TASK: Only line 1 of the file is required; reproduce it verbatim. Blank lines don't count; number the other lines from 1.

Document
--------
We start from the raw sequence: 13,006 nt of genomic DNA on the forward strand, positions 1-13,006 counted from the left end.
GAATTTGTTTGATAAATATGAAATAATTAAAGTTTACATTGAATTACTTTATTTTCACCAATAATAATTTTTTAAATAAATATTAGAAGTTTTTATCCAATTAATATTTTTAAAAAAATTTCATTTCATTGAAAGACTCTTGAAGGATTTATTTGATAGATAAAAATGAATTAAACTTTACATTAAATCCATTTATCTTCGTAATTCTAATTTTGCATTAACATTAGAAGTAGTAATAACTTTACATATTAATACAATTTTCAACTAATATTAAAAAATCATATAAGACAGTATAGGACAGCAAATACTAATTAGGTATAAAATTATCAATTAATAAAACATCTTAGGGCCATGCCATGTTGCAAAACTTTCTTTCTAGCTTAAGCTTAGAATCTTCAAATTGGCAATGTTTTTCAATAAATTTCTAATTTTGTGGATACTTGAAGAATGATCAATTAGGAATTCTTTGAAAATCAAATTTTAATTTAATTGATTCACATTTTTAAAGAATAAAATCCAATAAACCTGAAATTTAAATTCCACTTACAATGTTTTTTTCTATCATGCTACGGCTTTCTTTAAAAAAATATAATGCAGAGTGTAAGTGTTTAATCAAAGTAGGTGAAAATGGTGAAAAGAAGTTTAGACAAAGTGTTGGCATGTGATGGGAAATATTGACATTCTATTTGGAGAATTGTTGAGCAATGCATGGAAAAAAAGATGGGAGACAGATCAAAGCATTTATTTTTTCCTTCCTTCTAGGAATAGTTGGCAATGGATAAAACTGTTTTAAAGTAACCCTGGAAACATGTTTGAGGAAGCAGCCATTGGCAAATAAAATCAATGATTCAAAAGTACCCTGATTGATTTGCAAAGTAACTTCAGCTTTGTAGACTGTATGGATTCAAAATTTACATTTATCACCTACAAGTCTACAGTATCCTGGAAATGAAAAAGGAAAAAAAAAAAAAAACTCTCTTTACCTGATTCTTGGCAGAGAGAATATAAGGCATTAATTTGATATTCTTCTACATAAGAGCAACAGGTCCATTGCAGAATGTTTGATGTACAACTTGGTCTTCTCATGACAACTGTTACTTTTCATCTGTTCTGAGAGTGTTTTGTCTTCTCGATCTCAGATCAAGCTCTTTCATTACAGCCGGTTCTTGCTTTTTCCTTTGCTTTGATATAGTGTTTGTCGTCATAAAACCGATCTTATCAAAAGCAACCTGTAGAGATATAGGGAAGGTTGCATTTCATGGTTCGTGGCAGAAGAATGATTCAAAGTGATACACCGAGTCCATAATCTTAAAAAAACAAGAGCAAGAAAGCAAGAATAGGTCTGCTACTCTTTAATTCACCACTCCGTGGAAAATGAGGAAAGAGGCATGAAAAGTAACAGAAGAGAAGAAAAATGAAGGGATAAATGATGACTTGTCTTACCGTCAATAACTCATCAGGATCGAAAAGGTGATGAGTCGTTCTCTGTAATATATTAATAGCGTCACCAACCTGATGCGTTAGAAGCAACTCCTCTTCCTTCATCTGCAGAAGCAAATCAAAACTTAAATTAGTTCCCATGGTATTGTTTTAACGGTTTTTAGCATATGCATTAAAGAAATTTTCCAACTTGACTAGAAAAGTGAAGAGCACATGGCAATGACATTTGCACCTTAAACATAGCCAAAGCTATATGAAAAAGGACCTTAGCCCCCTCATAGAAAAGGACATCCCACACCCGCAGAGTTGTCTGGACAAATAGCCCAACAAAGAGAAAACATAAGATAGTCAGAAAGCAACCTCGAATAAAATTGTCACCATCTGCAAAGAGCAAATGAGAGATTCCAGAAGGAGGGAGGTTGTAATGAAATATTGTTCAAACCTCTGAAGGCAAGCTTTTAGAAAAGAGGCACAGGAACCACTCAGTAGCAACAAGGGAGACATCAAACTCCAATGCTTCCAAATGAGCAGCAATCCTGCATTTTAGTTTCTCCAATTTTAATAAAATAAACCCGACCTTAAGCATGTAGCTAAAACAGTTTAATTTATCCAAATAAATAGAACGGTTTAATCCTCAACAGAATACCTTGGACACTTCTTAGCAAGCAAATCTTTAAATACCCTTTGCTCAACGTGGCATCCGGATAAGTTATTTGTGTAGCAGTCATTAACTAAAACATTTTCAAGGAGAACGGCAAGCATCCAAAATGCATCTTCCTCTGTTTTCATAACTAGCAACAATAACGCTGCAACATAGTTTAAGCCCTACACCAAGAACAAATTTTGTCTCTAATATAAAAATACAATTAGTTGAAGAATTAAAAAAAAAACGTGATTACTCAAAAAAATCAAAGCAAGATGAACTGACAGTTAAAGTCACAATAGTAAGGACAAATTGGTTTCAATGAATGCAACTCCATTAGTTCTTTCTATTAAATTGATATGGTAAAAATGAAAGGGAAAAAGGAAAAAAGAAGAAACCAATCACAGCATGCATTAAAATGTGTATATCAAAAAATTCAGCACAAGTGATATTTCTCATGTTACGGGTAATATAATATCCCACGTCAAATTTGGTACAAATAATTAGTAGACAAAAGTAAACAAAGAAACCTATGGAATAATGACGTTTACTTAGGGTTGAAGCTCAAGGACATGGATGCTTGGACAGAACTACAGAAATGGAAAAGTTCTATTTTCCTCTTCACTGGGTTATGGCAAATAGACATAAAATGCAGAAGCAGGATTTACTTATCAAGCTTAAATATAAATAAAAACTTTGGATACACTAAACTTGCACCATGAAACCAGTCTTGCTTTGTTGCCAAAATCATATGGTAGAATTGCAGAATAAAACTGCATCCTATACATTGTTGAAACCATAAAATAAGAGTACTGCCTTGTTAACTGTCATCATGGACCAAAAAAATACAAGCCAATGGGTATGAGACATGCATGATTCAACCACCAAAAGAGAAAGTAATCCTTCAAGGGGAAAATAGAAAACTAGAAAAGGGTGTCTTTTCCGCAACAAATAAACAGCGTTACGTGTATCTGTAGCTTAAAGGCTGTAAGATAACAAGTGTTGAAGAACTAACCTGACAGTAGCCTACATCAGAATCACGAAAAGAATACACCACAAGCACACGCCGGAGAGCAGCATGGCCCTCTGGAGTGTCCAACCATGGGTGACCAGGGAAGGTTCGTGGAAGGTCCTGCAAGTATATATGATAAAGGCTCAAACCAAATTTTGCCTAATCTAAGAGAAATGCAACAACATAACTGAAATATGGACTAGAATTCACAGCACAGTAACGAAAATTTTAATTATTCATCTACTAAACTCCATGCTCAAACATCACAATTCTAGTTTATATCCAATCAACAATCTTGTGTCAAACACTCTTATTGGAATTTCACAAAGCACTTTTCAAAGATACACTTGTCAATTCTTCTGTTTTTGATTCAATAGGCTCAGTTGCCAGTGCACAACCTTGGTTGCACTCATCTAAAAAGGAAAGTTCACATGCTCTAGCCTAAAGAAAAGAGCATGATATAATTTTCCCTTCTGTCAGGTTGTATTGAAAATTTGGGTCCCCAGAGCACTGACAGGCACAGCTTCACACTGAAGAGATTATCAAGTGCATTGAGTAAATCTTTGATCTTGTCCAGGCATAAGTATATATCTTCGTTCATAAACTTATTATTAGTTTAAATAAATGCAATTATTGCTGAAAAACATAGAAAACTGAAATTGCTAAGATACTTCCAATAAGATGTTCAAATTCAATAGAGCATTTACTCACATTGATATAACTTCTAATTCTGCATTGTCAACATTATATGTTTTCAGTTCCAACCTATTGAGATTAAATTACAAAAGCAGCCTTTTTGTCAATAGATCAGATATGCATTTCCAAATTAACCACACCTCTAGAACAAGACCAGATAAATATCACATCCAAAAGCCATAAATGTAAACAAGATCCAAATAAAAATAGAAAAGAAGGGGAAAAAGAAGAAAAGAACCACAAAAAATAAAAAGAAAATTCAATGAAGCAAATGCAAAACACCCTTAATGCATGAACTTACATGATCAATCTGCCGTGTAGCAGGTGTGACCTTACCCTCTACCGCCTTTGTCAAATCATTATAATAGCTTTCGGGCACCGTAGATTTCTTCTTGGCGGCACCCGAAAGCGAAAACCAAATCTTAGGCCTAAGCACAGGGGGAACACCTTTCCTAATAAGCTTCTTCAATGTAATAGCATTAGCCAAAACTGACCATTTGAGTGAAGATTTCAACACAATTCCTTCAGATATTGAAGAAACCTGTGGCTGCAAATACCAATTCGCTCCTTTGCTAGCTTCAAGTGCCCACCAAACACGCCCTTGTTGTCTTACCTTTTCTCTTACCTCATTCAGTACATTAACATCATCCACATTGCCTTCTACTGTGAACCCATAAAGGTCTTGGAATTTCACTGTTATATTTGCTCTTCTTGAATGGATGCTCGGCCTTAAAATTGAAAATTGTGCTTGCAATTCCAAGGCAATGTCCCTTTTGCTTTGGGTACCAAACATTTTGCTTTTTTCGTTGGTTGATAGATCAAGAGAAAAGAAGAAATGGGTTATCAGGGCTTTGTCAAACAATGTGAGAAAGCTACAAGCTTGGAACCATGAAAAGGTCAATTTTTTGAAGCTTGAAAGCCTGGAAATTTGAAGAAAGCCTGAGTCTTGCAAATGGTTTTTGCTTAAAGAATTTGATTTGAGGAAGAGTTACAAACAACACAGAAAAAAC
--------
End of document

We start from the raw sequence: 13,006 nt of genomic DNA on the forward strand, positions 1-13,006 counted from the left end.